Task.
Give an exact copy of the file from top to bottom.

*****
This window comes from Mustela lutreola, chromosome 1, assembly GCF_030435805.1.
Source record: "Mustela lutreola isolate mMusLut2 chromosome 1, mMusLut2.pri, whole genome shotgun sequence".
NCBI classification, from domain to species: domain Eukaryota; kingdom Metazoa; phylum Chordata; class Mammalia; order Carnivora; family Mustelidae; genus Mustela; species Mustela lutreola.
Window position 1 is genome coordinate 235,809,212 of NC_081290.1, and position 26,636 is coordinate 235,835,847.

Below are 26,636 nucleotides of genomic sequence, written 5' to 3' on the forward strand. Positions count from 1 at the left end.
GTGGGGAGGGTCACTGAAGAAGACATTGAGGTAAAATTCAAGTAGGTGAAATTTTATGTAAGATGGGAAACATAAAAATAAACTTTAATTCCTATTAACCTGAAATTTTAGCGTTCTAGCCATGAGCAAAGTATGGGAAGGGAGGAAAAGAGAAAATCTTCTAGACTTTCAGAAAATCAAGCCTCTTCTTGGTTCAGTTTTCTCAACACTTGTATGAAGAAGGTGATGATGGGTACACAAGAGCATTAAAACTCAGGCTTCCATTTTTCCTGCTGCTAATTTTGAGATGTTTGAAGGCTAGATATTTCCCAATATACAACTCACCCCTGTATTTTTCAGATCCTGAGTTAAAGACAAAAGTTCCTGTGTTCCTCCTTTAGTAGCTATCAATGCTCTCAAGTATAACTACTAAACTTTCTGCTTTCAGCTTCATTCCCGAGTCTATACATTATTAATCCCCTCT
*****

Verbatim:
This window comes from Mustela lutreola, chromosome 1, assembly GCF_030435805.1.
Source record: "Mustela lutreola isolate mMusLut2 chromosome 1, mMusLut2.pri, whole genome shotgun sequence".
NCBI classification, from domain to species: domain Eukaryota; kingdom Metazoa; phylum Chordata; class Mammalia; order Carnivora; family Mustelidae; genus Mustela; species Mustela lutreola.
Window position 1 is genome coordinate 235,809,212 of NC_081290.1, and position 26,636 is coordinate 235,835,847.

Below are 26,636 nucleotides of genomic sequence, written 5' to 3' on the forward strand. Positions count from 1 at the left end.
GTGGGGAGGGTCACTGAAGAAGACATTGAGGTAAAATTCAAGTAGGTGAAATTTTATGTAAGATGGGAAACATAAAAATAAACTTTAATTCCTATTAACCTGAAATTTTAGCGTTCTAGCCATGAGCAAAGTATGGGAAGGGAGGAAAAGAGAAAATCTTCTAGACTTTCAGAAAATCAAGCCTCTTCTTGGTTCAGTTTTCTCAACACTTGTATGAAGAAGGTGATGATGGGTACACAAGAGCATTAAAACTCAGGCTTCCATTTTTCCTGCTGCTAATTTTGAGATGTTTGAAGGCTAGATATTTCCCAATATACAACTCACCCCTGTATTTTTCAGATCCTGAGTTAAAGACAAAAGTTCCTGTGTTCCTCCTTTAGTAGCTATCAATGCTCTCAAGTATAACTACTAAACTTTCTGCTTTCAGCTTCATTCCCGAGTCTATACATTATTAATCCCCTCT